The Guns Above by Robyn Bennis

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An ongoing debate over steampunk’s viability has been underway for some time. In 2013, an IBM algorithm, the Social Sentiment Index, predicted that by 2014 steampunk would become a major force within the retail industry, a dominant influence on clothing, jewelry, and accessories.  Well, not so much, as time has shown, except for those dedicated to the steampunk aesthetic who craft, sell, and purchase from a niche inside the overall fashion market.  Does this mean, as some assert, that steampunk has failed or is dead?  Not at all.

Moriarty Viccar, a contributor to The Steampunk Journal, states that large corporations, including IBM, misunderstand the steampunk ethos:

We’re not shallow, vain or egotistical (well some of us are and in some small doses that’s perfectly acceptable) and to give in to large corporations goes against the punk outlook of anti-establishment, not selling out and the DIY ethic. I wrote an article about how we’re too clever for big businesses. We’re not the sort of people who will queue up for a new Apple phone because we have the common sense to see that it’s identical to the last model. We won’t buy a T-Shirt for $165 just because it has a corset drawn on it (yes, that was a thing) and we’re shrewd enough to know when someone isn’t actually a steampunk but is trying to be one to sell something to us.

Don’t look for Forever 21 to feature a fall steampunk collection.  Even if there were such merchandise, genuine steampunk aficionados wouldn’t have it.  Instead, they proudly sport gear of their own making or bought at any number of maker faires and science-fiction conventions around the world.  Steampunk may have experienced peaks and valleys, but it survives due to avoiding the Establishment.

A healthy output of related literature also provides evidence for steampunk’s continued survival.  Any subgenre within science fiction and fantasy runs the risk of becoming “the same old thing” when authors hoping to score mishandle tropes stemming from any vogue.  The joke within steampunk is “slap goggles on your character, put him or her in a zeppelin, and Bob’s your uncle.”  No, successful art comes from genuine intention, not just the desire to generate bucks.  Something about carts before horses . . . my kingdom for that horse?  The best steampunk story, then, provides high adventure, a fresh handling of the subgenre’s conventions, and meaning beyond simple narrative.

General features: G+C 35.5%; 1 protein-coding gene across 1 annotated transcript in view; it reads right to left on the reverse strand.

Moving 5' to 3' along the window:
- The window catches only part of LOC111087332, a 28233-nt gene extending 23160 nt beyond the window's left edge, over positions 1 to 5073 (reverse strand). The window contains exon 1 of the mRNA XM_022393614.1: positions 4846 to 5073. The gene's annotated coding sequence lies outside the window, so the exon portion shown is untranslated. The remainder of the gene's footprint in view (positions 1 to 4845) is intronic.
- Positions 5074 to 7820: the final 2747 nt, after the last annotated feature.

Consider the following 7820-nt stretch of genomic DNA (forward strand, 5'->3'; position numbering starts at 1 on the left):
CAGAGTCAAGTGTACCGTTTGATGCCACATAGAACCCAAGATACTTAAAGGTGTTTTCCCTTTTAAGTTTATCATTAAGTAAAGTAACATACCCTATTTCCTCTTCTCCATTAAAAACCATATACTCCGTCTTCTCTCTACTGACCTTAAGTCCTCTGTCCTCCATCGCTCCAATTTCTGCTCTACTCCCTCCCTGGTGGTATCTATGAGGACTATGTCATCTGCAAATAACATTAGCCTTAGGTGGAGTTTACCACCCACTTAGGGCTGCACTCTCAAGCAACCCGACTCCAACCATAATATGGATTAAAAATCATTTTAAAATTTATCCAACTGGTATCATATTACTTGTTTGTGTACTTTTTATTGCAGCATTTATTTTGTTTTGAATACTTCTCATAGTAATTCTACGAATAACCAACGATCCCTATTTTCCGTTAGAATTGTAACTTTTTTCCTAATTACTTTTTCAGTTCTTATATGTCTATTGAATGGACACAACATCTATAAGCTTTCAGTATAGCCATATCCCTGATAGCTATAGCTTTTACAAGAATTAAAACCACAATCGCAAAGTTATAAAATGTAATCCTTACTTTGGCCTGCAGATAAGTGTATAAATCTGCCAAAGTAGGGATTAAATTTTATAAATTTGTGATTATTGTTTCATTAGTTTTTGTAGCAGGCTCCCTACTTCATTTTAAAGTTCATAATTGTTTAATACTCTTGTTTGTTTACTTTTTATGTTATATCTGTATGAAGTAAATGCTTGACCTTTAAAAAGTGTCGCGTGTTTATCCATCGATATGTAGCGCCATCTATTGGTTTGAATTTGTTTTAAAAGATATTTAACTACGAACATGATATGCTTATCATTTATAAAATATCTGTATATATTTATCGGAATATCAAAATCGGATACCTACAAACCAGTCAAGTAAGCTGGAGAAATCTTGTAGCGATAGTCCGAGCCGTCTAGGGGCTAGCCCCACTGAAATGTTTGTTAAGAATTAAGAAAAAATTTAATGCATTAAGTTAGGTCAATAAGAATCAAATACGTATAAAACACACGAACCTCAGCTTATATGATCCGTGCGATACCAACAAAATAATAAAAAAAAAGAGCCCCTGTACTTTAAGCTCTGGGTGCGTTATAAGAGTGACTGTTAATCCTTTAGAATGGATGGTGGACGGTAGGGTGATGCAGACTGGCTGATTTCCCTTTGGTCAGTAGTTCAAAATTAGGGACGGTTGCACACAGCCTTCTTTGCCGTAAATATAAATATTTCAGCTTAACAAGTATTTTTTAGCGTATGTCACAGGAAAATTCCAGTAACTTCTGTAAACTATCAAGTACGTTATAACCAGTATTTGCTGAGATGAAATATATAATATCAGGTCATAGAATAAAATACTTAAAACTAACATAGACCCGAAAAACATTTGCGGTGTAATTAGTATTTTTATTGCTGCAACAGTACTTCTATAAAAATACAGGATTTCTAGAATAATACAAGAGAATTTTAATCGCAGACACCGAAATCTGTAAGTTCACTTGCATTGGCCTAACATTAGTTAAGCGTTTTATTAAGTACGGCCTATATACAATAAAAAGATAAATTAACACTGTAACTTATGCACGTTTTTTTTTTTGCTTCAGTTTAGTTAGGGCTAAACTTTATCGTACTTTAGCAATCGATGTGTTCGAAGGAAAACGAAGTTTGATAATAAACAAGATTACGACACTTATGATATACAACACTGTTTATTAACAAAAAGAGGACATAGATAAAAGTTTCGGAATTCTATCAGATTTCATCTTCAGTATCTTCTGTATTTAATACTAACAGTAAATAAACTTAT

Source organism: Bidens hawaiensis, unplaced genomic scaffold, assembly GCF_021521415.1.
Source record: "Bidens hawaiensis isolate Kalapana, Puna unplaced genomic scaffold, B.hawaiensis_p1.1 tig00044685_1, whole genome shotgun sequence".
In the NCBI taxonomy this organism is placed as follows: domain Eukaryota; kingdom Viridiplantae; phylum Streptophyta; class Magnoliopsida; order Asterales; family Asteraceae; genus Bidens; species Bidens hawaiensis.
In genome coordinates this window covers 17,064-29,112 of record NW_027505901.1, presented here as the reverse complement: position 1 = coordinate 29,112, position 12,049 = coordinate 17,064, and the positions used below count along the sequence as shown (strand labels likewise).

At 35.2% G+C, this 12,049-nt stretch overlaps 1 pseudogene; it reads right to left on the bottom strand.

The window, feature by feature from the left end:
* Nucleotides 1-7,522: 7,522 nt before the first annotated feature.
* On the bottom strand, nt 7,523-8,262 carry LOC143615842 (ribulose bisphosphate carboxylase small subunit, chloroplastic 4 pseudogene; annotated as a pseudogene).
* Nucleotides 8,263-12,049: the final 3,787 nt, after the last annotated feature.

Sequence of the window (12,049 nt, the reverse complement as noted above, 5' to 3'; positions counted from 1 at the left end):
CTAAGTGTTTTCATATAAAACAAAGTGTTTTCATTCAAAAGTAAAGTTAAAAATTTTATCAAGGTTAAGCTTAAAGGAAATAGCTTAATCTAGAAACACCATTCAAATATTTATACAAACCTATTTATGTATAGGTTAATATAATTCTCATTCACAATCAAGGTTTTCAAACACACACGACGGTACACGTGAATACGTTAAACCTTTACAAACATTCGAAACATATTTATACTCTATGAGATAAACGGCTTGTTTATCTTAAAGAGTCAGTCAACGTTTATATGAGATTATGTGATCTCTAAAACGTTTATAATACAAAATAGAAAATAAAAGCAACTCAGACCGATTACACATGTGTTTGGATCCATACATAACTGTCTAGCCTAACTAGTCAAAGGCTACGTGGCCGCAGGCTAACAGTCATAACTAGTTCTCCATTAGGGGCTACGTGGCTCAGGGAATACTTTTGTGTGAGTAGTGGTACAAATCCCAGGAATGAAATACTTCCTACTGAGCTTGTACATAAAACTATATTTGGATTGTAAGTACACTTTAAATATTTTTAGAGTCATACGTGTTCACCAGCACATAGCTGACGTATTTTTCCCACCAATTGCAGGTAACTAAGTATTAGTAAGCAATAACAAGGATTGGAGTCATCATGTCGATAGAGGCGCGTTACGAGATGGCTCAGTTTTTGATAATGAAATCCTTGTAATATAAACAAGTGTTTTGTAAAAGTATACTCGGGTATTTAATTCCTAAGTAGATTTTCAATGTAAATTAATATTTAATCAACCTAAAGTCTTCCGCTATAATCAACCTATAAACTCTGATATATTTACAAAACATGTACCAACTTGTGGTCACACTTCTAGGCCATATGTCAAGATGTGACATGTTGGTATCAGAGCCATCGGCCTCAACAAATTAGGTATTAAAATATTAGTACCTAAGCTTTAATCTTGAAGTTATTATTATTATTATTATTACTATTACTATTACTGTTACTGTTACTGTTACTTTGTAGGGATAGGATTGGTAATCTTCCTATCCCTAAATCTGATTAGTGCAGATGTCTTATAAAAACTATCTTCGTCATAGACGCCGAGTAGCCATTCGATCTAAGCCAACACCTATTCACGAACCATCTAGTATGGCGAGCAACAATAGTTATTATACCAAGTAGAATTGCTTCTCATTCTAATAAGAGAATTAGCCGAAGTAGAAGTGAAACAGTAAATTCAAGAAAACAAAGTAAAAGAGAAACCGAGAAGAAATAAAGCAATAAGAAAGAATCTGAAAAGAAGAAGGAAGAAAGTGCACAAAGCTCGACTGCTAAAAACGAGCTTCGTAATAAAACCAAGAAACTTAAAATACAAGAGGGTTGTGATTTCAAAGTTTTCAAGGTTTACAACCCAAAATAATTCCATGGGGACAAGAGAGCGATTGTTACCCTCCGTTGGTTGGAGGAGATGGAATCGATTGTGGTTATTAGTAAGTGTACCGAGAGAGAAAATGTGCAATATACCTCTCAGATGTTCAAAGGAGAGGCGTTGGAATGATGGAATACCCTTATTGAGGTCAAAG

Enter Josette Dupre, the protagonist of Robyn Bennis’s novel, who finds herself the first female airship captain in Garnia’s Signal Airship Corps.  Matters are complicated, however, since Dupre must deal with a crew having no faith in her leadership abilities, and Bernat, a titled dandy with a secret mission to document every misstep Dupre makes hoping to discredit her.

Steampunk conventions applied freshly, airships, and high adventure: check, check, and check.  Bennis includes enough technical detail that allows readers to envision how her world’s aircraft technology works, and her battle scenes portray the brutal realities of combat.  Deaths often are grisly, not glorious, and the high winds and altitudes would dissuade most from life aboard these open-deck air machines.

Meaning beyond simple narrative: check.  If bloody war scenes aren’t enough to illustrate a confounding fog of war that mirrors real-world ambiguities, Bennis adds Swiftian elements to bring home the impact.  Why is Garnia at war with Vinzhalia or Branheim . . . not wait that was last year’s war?  And then there’s Lord Bernat’s explanation of why Garnia is at with Vinzhalia: “We’re fighting them, sir, because they are a bunch of godless royalists who scheme to take our lands, rape our women, and destroy our very way of life.”  How does this differ from Garnian monarchists?  “A monarchist governs for the benefit of the commoners, selflessly blessing them with the superior wisdom found in those of noble birth.”  Immediately, I think of Lilliput warring against Blefuscu, because Blefuscans break boiled eggs on the smaller ends, especially after Bernat explains how the Garnian god is better than the Vinzhalian god by using an analogy involving shoes.  Surely you’d want your enemy’s to wear a better class of shoes, to worship better gods?

Bennis doesn’t insult us with a two-dimensional, “good guy/bad guy” tale.  Being excellent steampunkers, she and Dupre challenge the Establishment.  Any nobility present here stems from characters who persevere despite not only imminent risk of death and sustained dismemberment, but despite potential disapproval from unworthy, sexist aristocrats as well.  That Dupre continues against harsh political and physical realities elevates her to heroic status.  War is no empty plot device; it’s a complex and costly burden.  Granted, I haven’t read much steampunk, but I’m interested in other offerings that bring this message home in similar fashion.

The Guns Above is the first in Bennis’s Signal Airship series.  The privileged and clueless Bernat reminds me of David Weber and John Ringo’s Prince Roger who over the course of three books evolves from spoiled fop into responsible leader.  Regardless of his fate, Josette Dupre will remain the true hero.  How she will survive war, corrupt lords, and, most frightening of all, her mother issues remains to be seen.

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